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Alba Iulia
Sunday, April 11, 2021

The Philippines has never felt so far away

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Jason Cordi
Jason Cordi
Editor-in-Chief, The Philippine Times

We’ve reached the second half of 2020, and it has been a difficult year so far. Most people are looking forward to 2021, hoping that next year will bring change and opportunity. For now, everyone has different ways of coping with the pandemic and the unexpected challenges it brings.

For those living in Metropolitan Melbourne and Mitchell Shire, Stage 3 Stay-at-home restriction has returned and the general population is facing what’s known as ‘lockdown fatigue’.

While most have been trying to live life safely in the new normal, Victorians for the first time since the Spanish Flu of 1918 are unable to travel to other states in Australia. Thousands of people usually escape the winter chill of Melbourne in search of warmer weather and sunny skies.

Many Filos tend to prefer to travel to the Philippines during the Australian winter, even for a quick escape on an eight-hour flight, which with direct flights, makes getting to the Philippines quite easy. But this obviously has not been possible this year.

Since 25 March, Australia’s COVID-19 travel ban commenced which only allowed returning Australians into the country, and exiting foreigners out of the country.

There have been several predictions as to when international travel will re-commence, with initial discussions suggesting late 2020, which has since been revised.

On 24 June, Qantas CEO Alan Jones announced job cuts to 6,000 Qantas staff, due to their forecast that overseas travel will recommence in July 2021, but will not return to pre-COVID levels until 2023. 

The truth is, no one really knows when exactly travelling overseas will start up again, and no one knows which countries we will be able to visit initially, let alone the Philippines.

Who would have thought there would be a second lockdown in Melbourne? One thing is for sure – the Philippines for most Filipino-Australians has never felt so far away.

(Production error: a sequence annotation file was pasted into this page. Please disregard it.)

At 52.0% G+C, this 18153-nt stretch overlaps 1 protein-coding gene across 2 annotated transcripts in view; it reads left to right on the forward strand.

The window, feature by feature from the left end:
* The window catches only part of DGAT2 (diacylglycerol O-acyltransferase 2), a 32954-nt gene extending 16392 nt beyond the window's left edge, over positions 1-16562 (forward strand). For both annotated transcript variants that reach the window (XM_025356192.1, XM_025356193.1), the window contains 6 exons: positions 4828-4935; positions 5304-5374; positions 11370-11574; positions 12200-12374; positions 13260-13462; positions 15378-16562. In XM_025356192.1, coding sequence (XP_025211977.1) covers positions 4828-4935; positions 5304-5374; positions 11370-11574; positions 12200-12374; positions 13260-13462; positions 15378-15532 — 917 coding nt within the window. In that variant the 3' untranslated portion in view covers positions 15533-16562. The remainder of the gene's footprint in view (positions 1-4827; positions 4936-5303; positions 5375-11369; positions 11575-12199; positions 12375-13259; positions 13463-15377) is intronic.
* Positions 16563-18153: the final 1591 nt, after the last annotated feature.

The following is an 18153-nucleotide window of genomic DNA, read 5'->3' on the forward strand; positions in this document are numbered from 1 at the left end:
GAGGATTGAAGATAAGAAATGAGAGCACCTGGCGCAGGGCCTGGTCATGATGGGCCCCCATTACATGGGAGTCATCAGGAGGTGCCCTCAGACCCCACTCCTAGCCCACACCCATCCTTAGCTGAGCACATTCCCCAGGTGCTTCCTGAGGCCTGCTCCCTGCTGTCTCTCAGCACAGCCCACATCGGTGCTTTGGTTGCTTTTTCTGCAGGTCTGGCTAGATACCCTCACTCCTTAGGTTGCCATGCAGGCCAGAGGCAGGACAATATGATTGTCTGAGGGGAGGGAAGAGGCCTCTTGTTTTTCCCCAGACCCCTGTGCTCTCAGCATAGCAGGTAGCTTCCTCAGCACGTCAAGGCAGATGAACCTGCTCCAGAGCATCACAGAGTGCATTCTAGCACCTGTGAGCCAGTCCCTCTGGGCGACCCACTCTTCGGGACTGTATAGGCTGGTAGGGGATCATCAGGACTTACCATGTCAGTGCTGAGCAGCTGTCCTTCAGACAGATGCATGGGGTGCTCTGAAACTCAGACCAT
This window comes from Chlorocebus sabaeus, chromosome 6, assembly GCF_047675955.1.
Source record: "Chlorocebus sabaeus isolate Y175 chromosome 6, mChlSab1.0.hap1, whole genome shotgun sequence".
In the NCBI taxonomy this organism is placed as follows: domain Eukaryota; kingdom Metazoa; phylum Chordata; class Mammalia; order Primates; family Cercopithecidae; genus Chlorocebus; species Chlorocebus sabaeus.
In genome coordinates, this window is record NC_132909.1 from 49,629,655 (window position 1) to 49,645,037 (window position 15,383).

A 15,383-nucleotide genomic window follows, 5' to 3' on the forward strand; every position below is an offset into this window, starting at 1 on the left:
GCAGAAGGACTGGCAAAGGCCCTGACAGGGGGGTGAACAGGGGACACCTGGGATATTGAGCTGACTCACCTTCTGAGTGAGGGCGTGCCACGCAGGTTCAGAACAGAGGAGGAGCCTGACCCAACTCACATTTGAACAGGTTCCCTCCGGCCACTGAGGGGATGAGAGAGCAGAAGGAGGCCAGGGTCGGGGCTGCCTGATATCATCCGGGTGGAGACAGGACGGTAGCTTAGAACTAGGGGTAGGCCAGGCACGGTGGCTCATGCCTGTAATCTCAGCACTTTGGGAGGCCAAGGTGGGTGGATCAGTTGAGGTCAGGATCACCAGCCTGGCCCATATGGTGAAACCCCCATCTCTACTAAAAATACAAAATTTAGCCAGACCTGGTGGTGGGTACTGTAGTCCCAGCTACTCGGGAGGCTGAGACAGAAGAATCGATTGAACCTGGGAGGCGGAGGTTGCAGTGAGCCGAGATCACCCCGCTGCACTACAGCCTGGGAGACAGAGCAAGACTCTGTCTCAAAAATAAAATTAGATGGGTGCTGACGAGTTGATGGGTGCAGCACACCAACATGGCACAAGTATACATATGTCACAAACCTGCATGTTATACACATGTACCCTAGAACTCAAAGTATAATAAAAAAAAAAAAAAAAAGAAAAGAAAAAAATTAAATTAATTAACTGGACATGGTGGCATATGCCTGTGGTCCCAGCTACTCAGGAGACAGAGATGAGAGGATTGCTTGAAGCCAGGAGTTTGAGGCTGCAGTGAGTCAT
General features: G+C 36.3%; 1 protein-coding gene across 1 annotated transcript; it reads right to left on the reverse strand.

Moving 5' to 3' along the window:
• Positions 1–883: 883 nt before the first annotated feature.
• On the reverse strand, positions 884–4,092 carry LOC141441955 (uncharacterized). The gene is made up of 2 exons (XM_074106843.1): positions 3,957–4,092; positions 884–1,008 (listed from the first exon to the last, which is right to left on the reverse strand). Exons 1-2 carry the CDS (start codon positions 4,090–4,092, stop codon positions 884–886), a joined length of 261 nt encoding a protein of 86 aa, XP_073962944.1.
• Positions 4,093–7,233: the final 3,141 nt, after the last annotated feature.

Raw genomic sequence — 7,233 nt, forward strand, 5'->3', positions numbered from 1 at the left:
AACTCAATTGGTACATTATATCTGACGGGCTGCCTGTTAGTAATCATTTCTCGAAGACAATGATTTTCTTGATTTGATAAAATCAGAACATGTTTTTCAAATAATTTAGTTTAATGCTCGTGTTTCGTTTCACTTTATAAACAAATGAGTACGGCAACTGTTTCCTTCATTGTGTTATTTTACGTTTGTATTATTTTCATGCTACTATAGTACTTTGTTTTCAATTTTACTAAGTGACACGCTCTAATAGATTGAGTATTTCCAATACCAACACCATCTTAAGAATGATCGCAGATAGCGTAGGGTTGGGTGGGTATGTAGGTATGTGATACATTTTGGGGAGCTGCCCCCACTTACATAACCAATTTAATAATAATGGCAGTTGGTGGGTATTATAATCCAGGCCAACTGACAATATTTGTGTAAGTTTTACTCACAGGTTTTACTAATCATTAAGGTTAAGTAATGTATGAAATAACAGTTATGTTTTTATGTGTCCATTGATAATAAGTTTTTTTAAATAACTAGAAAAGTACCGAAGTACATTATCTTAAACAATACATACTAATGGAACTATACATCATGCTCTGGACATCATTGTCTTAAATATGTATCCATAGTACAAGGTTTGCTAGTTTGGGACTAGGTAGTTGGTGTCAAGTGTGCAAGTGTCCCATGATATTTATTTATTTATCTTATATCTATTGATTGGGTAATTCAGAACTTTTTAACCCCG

Flying overseas currently has been shown to be less than exciting for international students who have chosen to return home.

The idea of sitting in a packed plane where it is mandatory to wear a mask, to then be subject to quarantine and swab testing on arrival complicates the very reason why most Australians like to travel.

Likewise in Australia on return, COVID-19 testing and mandatory hotel quarantine for 14 days remain in place due to the ongoing high numbers of COVID-19 cases in other countries.

Aussies usually look for a relaxing experience and like to take a break, recharge, learn new things, visit friends and family when they travel. The benefits of travelling are endless. However would you travel if testing and quarantine were required? Or would you prefer to wait for a vaccine?

The Philippine Department of Tourism has recently announced the prospect of opening ‘travel bubbles’ with countries that are deemed as safe with low numbers of coronavirus. This is in a bid to help revive the international tourism industry in the Philippines which according to the Department of Tourism, has lost over 60% of revenue from January to May.

Tourism Secretary Bernadette Puyat proposed the idea for Australian tourists to have the opportunity to travel direct to various international airports around the country, which aside from Manila and Cebu, could suggest that direct flights to Puerto Princesa, Kalibo, Davao, Clark and Bohol may become a possibility.

However, given the high numbers of coronavirus cases in the Philippines, it will be highly unlikely that this proposal would be safe for Filipino-Australian travellers until the curve has been flattened and a vaccine is administered to the majority of the population. 

A huge contributor to lockdown fatigue is the increased time people are looking at screens in order to stay connected virtually. While connectedness remains important, so too are taking a break to get fresh air and to be surrounded by trees which can help one recharge from the fatigue of lockdown. 

Melbournians may not be able to freely travel interstate or internationally, but they can explore and rediscover their own neighbourhood and local parks. It may not be the same as being in Boracay or Palawan, but rest assured that those destinations are not going anywhere. They will welcome balikbayans and Aussie tourists back in the years to come – hopefully by mid 2021. 

In the meantime, Filipino-Australians will continue to yearn to travel back ‘home’. Australian passport holders in particular will likely appreciate travel experiences increasingly more so in future.

There is no doubt that Filipino-Australian travellers and tourists will enjoy the very essence of travel, treat it as a luxury, and appreciate future journeys unlike never before. For one thing, travelling enriches our lives in ways that material things don’t, as it can widen our perspective and increases our knowledge.

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